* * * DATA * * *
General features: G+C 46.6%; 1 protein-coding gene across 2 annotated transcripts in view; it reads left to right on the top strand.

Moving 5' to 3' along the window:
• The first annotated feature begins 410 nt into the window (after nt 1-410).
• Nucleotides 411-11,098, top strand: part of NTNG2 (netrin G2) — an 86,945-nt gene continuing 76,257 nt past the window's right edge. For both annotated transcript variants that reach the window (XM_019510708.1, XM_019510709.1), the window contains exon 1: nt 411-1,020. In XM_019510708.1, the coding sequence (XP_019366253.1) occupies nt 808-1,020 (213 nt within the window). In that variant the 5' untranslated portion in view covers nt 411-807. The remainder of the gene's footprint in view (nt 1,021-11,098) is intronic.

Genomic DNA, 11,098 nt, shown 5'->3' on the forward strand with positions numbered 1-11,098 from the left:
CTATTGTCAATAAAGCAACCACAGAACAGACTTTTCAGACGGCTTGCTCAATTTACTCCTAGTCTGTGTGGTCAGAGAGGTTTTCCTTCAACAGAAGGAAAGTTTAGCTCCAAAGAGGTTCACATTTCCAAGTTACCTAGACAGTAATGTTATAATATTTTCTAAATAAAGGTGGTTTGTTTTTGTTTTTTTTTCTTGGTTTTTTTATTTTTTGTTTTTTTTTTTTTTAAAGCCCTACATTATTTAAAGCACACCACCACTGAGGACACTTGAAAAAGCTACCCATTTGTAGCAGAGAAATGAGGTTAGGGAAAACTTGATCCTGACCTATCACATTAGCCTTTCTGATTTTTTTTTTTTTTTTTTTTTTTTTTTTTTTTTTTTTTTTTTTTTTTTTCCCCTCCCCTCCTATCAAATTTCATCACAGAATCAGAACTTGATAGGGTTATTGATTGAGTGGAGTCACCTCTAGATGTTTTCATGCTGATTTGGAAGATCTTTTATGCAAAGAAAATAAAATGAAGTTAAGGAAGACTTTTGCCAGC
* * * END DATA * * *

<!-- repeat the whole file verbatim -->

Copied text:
General features: G+C 46.6%; 1 protein-coding gene across 2 annotated transcripts in view; it reads left to right on the top strand.

Moving 5' to 3' along the window:
• The first annotated feature begins 410 nt into the window (after nt 1-410).
• Nucleotides 411-11,098, top strand: part of NTNG2 (netrin G2) — an 86,945-nt gene continuing 76,257 nt past the window's right edge. For both annotated transcript variants that reach the window (XM_019510708.1, XM_019510709.1), the window contains exon 1: nt 411-1,020. In XM_019510708.1, the coding sequence (XP_019366253.1) occupies nt 808-1,020 (213 nt within the window). In that variant the 5' untranslated portion in view covers nt 411-807. The remainder of the gene's footprint in view (nt 1,021-11,098) is intronic.

Genomic DNA, 11,098 nt, shown 5'->3' on the forward strand with positions numbered 1-11,098 from the left:
CTATTGTCAATAAAGCAACCACAGAACAGACTTTTCAGACGGCTTGCTCAATTTACTCCTAGTCTGTGTGGTCAGAGAGGTTTTCCTTCAACAGAAGGAAAGTTTAGCTCCAAAGAGGTTCACATTTCCAAGTTACCTAGACAGTAATGTTATAATATTTTCTAAATAAAGGTGGTTTGTTTTTGTTTTTTTTTCTTGGTTTTTTTATTTTTTGTTTTTTTTTTTTTTAAAGCCCTACATTATTTAAAGCACACCACCACTGAGGACACTTGAAAAAGCTACCCATTTGTAGCAGAGAAATGAGGTTAGGGAAAACTTGATCCTGACCTATCACATTAGCCTTTCTGATTTTTTTTTTTTTTTTTTTTTTTTTTTTTTTTTTTTTTTTTTTTTTTTTCCCCTCCCCTCCTATCAAATTTCATCACAGAATCAGAACTTGATAGGGTTATTGATTGAGTGGAGTCACCTCTAGATGTTTTCATGCTGATTTGGAAGATCTTTTATGCAAAGAAAATAAAATGAAGTTAAGGAAGACTTTTGCCAGC